March 4, 2008



Lois Bent, KEMC/Yellowstone Public Radio general manager, 657-2988
Dan Carter, University Relations, 657-2269


MSU BILLINGS NEWS SERVICES — Marvin Granger, a veteran public broadcaster and one of the most recognizable voices at KEMC/Yellowstone Public Radio, left the airwaves on Feb. 29, marking the end of a nearly five-decade career in public broadcasting.


As general manager and program director, Granger worked for 24 years in Billings, where he spearheaded the development and expansion of KEMC-FM into the region-wide service of Yellowstone Public Radio, which serves listeners across two-thirds of Montana and northern Wyoming.


“It’s going to be quiet without him,” said Lois Bent, the current general manager at KEMC/Yellowstone Public Radio.


Bent, who worked with Granger for more than 20 years, said the longtime commitment of the local staff to quality programming is due in large part to Granger’s mutual respect for those with whom he worked.


“He surrounded himself with people who he could trust and were committed to being here for the long haul,” Bent said. “That satisfaction was a real important part of working here.”

When Granger officially retired as YPR General Manager in 2006, the staff and board members of Friends of Yellowstone Public Radio, honored him with a trip to England, his ancestral home. He continued in post-retirement as host of “Sunday Morning Classics,” various public affairs programs, and “Your Opinion, Please,” a live call-in conversation between listeners that encouraged interaction on everything from Yellowstone Public Radio’s program schedule to politics.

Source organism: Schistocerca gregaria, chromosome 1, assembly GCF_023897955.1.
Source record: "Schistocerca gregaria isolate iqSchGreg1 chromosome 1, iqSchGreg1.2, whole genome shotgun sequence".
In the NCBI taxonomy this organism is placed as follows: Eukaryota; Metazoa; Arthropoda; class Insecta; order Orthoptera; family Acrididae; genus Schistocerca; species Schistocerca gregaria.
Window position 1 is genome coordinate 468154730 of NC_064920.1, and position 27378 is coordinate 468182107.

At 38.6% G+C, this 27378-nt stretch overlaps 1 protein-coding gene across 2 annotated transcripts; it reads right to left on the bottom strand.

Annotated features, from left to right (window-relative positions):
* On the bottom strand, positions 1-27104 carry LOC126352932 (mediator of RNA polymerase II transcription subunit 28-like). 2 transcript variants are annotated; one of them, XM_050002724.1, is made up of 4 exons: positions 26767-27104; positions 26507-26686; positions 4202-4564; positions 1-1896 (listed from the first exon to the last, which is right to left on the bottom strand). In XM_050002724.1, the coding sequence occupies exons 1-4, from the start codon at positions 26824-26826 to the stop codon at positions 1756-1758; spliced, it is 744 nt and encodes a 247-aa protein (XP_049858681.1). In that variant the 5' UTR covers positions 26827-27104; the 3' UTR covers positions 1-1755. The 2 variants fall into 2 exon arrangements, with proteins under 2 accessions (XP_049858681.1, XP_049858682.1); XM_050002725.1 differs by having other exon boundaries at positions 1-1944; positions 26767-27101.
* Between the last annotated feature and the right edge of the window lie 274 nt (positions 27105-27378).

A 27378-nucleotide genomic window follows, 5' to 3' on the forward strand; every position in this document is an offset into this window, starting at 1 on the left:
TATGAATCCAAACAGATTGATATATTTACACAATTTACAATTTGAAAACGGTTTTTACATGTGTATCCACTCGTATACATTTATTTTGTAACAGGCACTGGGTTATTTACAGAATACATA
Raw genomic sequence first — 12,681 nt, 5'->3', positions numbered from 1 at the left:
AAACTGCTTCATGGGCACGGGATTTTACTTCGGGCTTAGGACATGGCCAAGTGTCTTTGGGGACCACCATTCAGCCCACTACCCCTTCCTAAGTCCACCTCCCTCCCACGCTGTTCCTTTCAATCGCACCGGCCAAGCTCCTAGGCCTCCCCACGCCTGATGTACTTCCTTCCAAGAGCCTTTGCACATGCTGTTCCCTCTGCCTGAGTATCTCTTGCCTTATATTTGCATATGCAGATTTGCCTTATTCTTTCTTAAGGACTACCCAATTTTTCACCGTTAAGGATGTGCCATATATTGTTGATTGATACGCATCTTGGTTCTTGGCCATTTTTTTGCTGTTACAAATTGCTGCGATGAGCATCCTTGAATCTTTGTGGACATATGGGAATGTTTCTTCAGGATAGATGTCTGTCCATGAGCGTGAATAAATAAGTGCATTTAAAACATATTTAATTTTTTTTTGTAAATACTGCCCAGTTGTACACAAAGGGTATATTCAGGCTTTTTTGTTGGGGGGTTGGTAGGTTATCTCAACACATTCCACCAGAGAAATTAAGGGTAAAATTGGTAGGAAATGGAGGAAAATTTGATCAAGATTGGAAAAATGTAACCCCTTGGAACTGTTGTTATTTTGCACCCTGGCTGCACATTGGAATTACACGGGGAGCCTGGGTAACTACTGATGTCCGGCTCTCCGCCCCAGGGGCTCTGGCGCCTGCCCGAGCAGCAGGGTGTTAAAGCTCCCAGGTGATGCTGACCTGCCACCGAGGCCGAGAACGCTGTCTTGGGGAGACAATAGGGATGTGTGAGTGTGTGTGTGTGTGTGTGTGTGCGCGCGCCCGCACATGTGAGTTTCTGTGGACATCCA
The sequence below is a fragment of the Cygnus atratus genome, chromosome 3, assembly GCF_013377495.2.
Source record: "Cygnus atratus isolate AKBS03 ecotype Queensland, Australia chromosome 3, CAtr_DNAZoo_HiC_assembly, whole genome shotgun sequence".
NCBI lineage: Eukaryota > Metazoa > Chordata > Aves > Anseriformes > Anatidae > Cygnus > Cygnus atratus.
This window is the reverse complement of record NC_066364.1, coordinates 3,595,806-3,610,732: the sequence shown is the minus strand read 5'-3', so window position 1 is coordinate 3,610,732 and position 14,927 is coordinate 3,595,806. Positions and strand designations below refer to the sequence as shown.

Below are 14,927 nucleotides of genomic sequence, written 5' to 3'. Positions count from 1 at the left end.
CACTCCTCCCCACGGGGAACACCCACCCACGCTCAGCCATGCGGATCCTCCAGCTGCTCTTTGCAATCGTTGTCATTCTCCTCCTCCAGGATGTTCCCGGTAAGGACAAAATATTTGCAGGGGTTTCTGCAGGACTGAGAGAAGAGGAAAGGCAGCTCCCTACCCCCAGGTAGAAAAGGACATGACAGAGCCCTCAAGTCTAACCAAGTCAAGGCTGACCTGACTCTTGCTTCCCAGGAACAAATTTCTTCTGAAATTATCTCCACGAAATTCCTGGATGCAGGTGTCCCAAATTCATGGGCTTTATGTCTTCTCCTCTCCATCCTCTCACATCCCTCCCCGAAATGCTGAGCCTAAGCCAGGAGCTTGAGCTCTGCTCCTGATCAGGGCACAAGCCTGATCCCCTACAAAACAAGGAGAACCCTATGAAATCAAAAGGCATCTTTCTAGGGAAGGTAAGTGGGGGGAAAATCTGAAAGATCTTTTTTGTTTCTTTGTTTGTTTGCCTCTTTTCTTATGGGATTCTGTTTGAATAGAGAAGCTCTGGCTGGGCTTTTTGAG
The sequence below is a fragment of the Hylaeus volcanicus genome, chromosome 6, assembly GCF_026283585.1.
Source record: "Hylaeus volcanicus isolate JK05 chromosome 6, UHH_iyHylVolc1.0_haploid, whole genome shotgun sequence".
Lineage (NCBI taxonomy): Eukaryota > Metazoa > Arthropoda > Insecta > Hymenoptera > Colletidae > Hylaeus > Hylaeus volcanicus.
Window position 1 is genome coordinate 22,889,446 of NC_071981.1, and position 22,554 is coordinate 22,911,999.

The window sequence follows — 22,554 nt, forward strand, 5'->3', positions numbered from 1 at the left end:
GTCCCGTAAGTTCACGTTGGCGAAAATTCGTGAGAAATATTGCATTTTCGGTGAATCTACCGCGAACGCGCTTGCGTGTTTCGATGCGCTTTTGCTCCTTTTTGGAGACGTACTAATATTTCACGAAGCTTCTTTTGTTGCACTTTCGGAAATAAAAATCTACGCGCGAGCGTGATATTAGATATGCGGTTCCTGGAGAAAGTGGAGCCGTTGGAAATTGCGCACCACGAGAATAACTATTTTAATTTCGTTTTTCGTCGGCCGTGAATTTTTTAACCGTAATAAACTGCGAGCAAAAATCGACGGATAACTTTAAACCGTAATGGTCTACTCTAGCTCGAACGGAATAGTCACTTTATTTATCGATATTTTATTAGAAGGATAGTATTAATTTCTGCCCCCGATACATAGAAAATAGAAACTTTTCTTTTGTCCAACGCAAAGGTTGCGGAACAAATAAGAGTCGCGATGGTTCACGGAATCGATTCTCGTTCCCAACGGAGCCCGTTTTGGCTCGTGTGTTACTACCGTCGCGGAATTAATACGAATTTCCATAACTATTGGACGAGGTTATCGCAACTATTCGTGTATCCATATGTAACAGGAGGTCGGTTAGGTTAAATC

Given the unique personality and perspective that Granger brought to “Your Opinion, Please,” the management of Yellowstone Public Radio has elected not to continue it with other hosts.  Bent said, however, that other public affairs programming with appropriate content will fill those Thursday and Friday evening time slots.
KEMC/Yellowstone Public Radio’s award-winning programming is due in large part to Granger’s advocacy for making the station an outlet for civic discourse and a broader appreciation of the arts, Bent said. To demonstrate that fact, Granger was recognized as a recipient of the Jeannette Rankin Civil Liberties Award from the American Civil Liberties Union, and the 2007 Montana Governor’s Humanities Award.